Google limits the title tag by number of pixels – this boundary is the equivalent of approximately 70 characters. In general, it’s recommended to limit yourself to 50-60 characters. If your title tag surpasses that, it may be cut short.
Also, it’s best to place your keywords at or near the beginning of your title tag. If any information is cut off, your readers can still gain a clear picture of the topic of your content
The meta description refers to the one or two lines located below your title tag. Use this section to provide users with a more in-depth understanding of what they’ll find when they click. This could be a good place to outline the major points addressed in your post or covered in your sermon.
But once again, Google limits the length of these descriptions. Thus, try to aim for anywhere between 50 and 160 characters.
While meta descriptions are not an official ranking factor in Google’s algorithm, they are a vital addition for a positive user experience.
If you don’t include a meta description, Google will likely pull content from what it believes to be a relevant section of your site. However, this may not give the most clear, comprehensive picture to users. Thus, it’s best to spend a little time developing an effective meta description that represents your organization well.
Including your keyword in your display URL is one more way to optimize your keyword strategy. The URL can further help potential readers understand where they’re going and what they’ll find when they visit your site.
Below are two examples of a display URL:
Which of these would you feel more comfortable clicking? URLs that are optimized for readers provide a clear picture of what the site offers and can improve user trust. And if users recognize their search term in your URL, they’ll be more likely to click.
Developing a proper keyword strategy is important. It’s not enough to simply do research and write relevant content – correctly implementing keywords is necessary to truly optimize your posts for search engines. Our tips on the best places to include keywords in your posts can be summarized here:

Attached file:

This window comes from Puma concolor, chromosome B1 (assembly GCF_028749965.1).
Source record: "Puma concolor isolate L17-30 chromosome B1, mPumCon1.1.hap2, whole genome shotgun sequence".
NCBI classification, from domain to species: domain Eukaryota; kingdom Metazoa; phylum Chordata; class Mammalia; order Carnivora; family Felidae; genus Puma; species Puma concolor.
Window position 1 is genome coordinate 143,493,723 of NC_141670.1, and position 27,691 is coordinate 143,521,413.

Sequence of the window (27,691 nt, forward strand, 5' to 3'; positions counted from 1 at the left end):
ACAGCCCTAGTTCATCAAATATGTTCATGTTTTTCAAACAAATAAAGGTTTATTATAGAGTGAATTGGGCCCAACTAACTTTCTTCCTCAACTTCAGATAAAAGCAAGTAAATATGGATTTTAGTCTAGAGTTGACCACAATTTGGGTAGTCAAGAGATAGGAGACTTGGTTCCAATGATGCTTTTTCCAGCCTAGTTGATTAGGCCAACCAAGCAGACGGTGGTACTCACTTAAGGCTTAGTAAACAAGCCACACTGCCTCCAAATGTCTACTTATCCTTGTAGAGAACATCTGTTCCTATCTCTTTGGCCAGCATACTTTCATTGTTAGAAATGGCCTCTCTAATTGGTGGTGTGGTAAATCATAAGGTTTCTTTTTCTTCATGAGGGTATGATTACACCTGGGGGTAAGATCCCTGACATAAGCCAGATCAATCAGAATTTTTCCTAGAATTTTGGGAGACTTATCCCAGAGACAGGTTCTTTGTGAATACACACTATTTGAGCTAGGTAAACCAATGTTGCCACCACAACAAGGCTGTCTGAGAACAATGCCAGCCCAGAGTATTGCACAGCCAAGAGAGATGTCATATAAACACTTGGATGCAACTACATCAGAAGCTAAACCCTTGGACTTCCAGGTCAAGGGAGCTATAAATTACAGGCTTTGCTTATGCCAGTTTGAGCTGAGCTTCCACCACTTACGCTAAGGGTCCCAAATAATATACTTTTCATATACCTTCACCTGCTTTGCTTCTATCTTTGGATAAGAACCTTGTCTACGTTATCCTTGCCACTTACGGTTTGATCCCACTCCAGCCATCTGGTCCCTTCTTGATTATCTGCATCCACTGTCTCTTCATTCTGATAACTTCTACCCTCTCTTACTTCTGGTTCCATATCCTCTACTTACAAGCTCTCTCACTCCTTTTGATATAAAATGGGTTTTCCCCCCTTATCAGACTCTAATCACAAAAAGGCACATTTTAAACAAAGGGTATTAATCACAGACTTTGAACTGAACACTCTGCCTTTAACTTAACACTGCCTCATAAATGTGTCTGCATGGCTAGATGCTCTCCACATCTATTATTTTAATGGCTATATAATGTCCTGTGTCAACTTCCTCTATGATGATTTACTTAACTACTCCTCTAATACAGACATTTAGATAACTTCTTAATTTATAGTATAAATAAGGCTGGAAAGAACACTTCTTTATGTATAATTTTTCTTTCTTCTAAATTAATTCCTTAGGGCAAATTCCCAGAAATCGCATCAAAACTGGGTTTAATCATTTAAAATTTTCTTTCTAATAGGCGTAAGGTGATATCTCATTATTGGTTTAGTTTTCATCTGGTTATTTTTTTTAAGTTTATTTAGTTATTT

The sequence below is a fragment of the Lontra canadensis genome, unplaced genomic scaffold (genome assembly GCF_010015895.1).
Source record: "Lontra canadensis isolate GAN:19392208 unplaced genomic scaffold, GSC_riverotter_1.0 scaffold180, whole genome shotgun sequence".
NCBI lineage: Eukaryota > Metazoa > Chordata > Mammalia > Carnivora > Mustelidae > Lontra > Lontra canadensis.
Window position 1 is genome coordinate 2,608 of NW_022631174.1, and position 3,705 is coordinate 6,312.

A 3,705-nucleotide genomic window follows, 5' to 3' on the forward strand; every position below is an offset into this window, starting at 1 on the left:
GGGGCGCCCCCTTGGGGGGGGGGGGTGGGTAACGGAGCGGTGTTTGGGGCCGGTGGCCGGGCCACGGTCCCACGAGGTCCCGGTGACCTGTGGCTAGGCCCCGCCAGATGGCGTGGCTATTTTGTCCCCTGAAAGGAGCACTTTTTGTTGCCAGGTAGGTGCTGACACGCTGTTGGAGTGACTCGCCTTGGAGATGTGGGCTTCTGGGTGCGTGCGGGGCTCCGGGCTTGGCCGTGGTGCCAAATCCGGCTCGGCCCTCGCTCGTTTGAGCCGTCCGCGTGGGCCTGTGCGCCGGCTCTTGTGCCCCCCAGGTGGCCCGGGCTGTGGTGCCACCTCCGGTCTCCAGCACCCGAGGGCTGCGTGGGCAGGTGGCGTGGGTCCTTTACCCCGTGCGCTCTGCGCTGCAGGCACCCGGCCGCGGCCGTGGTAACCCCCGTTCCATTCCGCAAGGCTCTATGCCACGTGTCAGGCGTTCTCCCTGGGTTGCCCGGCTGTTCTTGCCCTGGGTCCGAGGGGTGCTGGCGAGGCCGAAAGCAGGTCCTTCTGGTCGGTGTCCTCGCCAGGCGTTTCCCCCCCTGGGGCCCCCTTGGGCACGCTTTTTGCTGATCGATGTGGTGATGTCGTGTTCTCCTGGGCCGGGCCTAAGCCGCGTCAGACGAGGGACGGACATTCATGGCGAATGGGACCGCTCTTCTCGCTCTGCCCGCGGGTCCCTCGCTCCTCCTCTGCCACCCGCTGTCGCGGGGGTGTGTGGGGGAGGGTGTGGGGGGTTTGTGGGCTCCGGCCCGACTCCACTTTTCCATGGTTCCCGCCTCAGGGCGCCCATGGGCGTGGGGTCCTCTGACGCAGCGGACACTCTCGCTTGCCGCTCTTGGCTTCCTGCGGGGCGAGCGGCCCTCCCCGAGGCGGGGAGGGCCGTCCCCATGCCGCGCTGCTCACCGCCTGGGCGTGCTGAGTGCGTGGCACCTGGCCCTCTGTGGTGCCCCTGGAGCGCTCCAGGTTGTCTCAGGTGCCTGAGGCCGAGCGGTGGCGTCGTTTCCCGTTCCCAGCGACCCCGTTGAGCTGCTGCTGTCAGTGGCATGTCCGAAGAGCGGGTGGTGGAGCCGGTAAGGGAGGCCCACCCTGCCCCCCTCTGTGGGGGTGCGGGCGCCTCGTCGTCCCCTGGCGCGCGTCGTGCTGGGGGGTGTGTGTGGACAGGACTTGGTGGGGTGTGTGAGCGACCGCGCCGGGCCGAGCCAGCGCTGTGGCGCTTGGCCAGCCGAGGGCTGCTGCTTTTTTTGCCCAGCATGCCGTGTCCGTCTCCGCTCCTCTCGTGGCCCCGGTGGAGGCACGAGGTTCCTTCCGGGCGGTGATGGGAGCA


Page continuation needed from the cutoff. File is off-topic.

- Give users an informative, engaging, keyword-rich title. Let them know what to expect from your page.
- Header tags help Google understand the structure of your site. Use keywords in your h1 and h2 tags.
- Include more keywords in the first 200 and last 200 words of your post. Throughout the body, try to aim for using your focus keyword every 150 words. But no keyword stuffing!
- When possible, model your call-to-action off your users’ search terms and intent.
- Ensure your anchor text communicates the value of the link, and include keywords when appropriate.
- Optimize your alt text and image file names. Make them descriptive and accurate, and include phrases related to your keywords.
- Include your focus keyword early on in your title tag, and keep it between 50-60 characters.
- Spend time developing a concise yet informative meta description. Otherwise, Google will pull content from your site.
- Create a clear, easily-readable URL that users will be interested in clicking.
By incorporating keywords naturally into each of these elements, you greatly improve your chances of search engine success. This makes it easier for Google to understand and rank your content and makes the valuable information you provide more accessible to readers. The process of editing each of these elements is fairly simple and incredibly worthwhile, so there’s no reason not to start optimizing today.